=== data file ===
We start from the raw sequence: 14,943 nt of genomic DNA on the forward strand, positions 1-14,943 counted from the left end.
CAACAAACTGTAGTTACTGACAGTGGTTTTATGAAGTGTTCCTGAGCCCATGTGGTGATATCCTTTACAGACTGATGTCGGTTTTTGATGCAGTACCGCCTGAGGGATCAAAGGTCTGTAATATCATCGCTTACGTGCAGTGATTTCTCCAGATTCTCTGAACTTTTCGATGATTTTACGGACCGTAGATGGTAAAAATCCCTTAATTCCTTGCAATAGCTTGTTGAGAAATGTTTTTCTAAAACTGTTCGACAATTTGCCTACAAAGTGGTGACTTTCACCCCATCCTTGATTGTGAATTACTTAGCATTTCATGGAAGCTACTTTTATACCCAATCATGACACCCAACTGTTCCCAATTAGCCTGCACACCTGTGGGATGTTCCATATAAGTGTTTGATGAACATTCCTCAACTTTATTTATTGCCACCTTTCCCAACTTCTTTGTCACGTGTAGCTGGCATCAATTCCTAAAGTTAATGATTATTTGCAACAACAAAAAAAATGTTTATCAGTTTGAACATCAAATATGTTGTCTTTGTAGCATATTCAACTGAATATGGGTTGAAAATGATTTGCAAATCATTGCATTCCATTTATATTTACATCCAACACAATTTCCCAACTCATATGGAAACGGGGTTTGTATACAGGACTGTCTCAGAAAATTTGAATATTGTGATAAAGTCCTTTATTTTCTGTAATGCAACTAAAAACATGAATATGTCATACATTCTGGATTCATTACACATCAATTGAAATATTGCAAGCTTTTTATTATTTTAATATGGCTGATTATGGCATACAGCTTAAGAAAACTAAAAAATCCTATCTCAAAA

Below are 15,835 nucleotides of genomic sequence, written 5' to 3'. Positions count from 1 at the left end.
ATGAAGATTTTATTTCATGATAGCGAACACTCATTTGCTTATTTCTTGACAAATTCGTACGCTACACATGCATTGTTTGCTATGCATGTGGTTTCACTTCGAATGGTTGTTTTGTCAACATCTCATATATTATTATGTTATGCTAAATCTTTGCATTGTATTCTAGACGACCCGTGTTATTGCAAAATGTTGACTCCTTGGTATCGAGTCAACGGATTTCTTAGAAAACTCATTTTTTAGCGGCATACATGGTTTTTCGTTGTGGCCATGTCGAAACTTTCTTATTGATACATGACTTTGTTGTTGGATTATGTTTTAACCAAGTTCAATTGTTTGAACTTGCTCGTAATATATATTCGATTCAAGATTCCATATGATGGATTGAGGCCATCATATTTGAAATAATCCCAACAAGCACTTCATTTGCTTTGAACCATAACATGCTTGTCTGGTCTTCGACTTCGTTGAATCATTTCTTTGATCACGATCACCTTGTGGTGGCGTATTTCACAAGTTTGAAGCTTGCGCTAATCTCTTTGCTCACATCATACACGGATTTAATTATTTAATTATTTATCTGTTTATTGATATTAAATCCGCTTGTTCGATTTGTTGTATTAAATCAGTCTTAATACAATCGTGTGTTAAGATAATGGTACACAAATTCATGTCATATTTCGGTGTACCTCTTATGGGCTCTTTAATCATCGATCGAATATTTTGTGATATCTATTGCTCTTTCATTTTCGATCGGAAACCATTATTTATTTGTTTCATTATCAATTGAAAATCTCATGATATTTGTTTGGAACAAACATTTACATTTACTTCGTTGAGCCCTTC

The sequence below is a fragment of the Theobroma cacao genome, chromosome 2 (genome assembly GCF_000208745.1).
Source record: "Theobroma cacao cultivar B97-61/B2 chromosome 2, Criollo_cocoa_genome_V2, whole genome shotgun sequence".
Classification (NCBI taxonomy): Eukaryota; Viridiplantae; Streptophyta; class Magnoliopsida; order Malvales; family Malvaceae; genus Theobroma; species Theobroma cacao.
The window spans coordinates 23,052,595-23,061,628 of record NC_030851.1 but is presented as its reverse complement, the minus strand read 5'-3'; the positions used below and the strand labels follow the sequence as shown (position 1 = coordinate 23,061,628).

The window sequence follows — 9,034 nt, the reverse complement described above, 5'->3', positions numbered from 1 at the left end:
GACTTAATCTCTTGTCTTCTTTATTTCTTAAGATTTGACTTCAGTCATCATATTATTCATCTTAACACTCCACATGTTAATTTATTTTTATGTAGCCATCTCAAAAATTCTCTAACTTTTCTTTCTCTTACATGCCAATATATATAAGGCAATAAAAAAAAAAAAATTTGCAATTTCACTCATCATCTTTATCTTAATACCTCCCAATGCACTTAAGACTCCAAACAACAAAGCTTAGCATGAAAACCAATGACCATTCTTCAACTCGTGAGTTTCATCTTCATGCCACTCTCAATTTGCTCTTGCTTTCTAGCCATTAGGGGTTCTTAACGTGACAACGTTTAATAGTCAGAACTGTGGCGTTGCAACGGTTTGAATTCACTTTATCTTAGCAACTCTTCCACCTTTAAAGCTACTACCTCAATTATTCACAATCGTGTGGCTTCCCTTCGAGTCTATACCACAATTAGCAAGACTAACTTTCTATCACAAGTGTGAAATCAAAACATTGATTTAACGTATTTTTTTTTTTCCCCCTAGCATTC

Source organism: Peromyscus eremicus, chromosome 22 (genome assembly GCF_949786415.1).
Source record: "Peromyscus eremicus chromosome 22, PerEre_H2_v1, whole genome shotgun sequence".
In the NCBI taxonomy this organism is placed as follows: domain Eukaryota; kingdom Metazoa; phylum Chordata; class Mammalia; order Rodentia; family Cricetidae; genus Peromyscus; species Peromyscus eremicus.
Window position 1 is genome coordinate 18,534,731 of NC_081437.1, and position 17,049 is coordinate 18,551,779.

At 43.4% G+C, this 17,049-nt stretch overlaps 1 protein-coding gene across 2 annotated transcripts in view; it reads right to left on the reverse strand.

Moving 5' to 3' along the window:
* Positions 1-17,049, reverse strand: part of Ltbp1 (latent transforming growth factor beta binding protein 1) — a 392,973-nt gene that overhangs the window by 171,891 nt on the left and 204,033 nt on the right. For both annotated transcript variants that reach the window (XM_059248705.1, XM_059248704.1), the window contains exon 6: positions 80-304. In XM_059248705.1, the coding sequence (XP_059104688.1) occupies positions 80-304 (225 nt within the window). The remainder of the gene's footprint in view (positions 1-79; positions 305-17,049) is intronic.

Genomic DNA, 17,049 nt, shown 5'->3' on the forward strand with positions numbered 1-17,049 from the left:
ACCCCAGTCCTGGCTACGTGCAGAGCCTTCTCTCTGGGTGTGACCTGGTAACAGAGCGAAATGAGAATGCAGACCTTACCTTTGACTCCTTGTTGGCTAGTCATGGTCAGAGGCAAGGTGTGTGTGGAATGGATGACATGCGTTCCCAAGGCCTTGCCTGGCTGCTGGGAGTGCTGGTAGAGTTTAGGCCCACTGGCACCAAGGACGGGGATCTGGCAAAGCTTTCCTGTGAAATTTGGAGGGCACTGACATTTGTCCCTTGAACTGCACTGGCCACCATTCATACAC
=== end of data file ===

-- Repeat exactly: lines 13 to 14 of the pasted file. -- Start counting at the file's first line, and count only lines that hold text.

In the NCBI taxonomy this organism is placed as follows: domain Eukaryota; kingdom Metazoa; phylum Chordata; class Mammalia; order Rodentia; family Cricetidae; genus Peromyscus; species Peromyscus eremicus.
Window position 1 is genome coordinate 18,534,731 of NC_081437.1, and position 17,049 is coordinate 18,551,779.